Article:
Liam E. McGee: Okay, John. Thank you. I hear you loud and clear.
John Alfred Paulson: I hope so.
You know, a part of me really questions the sincerity of Mr. McGee’s ‘Thank You’ at the end. While a fun read, the reason of mentioning it on this blog is obviously the potential spinoff of the life insurance business from the company’s P&C insurance. The inclusion of the infamous ‘slide 17′ in its earning presentation shows the company was already feeling some pressure to spin. Some of the obstacles to a spin mentioned include maintaining competitive credit ratings for both companies, obtaining regulatory approval, a potential writeoff of tax assets and a few other items.
The drama didn’t end there though and earlier this week, Paulson took his spinoff demands one step further by formally filing a 13D with the SEC outlining the case for a breakup of the company. In the letter, Paulson & Co states that a spinoff is by far the best choice for the company to maximize shareholder value and that the move could increase value by as much as 60% alone. No small potatoes. According to Paulson, a spin off would:
Create two pure play insurance companies – one in life and one in P&C – whose management is focused solely on each companies’ own strategies, distribution channels and capital requirements.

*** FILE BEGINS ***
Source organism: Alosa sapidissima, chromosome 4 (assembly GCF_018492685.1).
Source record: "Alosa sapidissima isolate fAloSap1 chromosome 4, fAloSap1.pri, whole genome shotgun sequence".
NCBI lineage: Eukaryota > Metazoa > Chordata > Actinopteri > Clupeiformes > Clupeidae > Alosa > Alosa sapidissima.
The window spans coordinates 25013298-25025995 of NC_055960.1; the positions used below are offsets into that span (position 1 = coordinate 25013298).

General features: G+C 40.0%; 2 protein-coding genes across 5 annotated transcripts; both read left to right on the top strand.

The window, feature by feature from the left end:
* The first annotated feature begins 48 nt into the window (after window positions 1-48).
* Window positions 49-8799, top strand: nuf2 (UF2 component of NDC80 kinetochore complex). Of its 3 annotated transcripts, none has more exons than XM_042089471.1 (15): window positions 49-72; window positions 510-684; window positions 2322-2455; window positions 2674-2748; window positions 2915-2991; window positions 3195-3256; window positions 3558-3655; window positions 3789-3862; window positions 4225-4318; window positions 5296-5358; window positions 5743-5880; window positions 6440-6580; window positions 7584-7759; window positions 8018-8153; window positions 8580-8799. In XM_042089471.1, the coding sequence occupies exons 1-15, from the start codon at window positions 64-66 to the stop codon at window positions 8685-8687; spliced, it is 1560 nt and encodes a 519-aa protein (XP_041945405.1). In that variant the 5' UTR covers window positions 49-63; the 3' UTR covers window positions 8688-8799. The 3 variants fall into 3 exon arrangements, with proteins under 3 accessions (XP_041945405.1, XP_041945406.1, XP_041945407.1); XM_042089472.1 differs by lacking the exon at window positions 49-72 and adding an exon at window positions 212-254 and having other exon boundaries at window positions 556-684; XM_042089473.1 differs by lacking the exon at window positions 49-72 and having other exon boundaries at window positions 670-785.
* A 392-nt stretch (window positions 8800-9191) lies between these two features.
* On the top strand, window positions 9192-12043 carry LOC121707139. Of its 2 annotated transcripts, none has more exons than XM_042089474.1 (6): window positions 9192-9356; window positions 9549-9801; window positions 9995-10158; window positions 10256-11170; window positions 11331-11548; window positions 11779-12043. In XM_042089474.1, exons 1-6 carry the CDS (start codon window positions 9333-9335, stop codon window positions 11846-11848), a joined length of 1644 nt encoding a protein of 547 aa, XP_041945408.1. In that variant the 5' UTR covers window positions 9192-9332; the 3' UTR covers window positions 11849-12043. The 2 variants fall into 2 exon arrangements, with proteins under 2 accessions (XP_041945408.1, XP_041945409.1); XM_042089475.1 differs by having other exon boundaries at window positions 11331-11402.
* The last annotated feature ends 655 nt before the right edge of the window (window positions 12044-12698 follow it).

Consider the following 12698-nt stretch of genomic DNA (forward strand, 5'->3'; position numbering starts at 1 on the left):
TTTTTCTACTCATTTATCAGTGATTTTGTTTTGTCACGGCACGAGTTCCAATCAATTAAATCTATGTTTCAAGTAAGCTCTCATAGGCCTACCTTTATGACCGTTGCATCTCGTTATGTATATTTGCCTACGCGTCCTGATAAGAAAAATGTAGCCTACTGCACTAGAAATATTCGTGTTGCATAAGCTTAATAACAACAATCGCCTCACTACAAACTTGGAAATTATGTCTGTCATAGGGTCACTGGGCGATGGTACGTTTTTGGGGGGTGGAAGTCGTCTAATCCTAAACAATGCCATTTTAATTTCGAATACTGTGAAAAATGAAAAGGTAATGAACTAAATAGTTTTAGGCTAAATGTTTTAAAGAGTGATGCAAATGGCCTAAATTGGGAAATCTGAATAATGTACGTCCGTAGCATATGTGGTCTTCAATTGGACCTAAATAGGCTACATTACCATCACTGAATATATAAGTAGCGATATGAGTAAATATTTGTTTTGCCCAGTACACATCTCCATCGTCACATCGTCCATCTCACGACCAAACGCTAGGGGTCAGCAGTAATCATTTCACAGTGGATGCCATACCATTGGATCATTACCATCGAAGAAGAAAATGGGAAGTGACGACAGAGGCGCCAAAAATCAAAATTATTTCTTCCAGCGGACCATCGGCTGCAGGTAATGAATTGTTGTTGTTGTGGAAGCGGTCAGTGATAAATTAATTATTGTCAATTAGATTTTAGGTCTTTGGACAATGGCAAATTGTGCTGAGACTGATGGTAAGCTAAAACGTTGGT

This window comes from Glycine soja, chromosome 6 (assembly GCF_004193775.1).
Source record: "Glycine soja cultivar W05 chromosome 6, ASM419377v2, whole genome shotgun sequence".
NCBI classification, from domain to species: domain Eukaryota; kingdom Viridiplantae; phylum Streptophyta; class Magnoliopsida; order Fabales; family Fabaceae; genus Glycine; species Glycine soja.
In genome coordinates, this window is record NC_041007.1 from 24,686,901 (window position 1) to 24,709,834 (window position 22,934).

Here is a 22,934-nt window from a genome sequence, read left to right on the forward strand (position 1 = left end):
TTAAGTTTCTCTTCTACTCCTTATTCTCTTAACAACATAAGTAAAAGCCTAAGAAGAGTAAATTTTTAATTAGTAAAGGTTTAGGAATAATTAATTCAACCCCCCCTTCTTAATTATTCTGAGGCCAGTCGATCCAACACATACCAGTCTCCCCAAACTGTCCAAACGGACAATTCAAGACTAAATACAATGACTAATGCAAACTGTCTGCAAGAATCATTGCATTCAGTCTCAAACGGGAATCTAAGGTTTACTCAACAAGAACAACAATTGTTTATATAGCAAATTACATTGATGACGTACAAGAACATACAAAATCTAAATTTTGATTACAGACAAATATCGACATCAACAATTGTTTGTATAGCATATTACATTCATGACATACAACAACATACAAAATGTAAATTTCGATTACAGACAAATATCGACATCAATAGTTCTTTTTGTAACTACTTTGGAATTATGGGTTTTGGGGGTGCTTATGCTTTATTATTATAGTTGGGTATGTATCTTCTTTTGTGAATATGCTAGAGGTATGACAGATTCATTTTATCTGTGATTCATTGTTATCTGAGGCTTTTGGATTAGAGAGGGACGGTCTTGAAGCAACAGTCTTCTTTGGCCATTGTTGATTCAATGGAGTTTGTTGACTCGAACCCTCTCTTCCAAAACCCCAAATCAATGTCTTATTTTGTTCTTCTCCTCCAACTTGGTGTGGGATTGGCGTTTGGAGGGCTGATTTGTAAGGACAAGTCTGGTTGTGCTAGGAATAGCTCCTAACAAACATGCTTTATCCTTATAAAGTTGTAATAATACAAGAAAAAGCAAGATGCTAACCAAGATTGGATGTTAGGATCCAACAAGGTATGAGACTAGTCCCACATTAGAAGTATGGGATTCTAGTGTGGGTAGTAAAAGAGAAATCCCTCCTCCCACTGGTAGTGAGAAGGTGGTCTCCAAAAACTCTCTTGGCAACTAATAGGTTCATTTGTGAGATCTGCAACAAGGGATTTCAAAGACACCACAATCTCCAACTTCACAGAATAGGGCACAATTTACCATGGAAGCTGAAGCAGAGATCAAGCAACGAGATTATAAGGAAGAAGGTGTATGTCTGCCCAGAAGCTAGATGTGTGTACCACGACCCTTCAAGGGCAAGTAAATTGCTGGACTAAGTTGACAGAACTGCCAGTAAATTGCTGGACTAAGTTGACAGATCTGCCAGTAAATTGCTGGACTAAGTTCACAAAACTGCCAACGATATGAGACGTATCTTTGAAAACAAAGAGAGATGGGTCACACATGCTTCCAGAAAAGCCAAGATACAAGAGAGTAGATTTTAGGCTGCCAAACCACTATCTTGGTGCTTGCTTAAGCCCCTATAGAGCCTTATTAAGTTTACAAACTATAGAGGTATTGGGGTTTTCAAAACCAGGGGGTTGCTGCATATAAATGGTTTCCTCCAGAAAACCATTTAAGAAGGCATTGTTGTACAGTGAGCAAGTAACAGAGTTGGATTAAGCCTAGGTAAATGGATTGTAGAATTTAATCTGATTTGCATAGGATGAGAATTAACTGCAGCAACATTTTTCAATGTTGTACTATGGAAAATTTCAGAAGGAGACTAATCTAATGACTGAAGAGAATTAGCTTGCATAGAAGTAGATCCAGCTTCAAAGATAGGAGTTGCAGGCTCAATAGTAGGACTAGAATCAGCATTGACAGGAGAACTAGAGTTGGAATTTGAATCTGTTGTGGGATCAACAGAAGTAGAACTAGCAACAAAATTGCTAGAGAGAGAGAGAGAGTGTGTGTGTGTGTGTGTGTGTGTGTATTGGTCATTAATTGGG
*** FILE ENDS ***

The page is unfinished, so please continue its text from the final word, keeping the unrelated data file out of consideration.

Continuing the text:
Enable each of the respective companies to achieve a multiple consistent with its industry, which, for the property casualty business, would mean a multiple of approximately 1.1x book value versus Hartford’s current multiple of 0.4x — the lowest of any major US insurance company.
Reduce complexity, which limits sell-side coverage and investor interest
The filing then goes on to detail those claims and also highlights the fact that many other large insurance companies such as Travelers (TRV) previously separated these businesses. The section on ‘complexity’ and sell side coverage issue is also interesting and the filing notes that “only 3 of 19 P&C analysts cover Hartford” and that only three of the 15 life-insurance analysts that cover Hartford also follow P&C companies. The fund isn’t too impressed by the supposed obstacles to a breakup and believes that those challenges “are both over-rated and readily manageable.”
While Goldman and other sell side shops may also agree that the company should make a move (I haven’t seen those reports), apparently not everyone is convinced. The stock recorded a nice pop after the conference call and again after the filing of the 13D (that should make Mr. Paulson happy) so it seems that the market supports the move. While the outcome remains to be seen, I am sure the CEO is really feeling the heat. ‘Unlocking’ that much value is certainly enticing to investors and tough to argue against. We will keep you updated as this story progresses.
Disclosure: Author holds no position in any stock mentioned.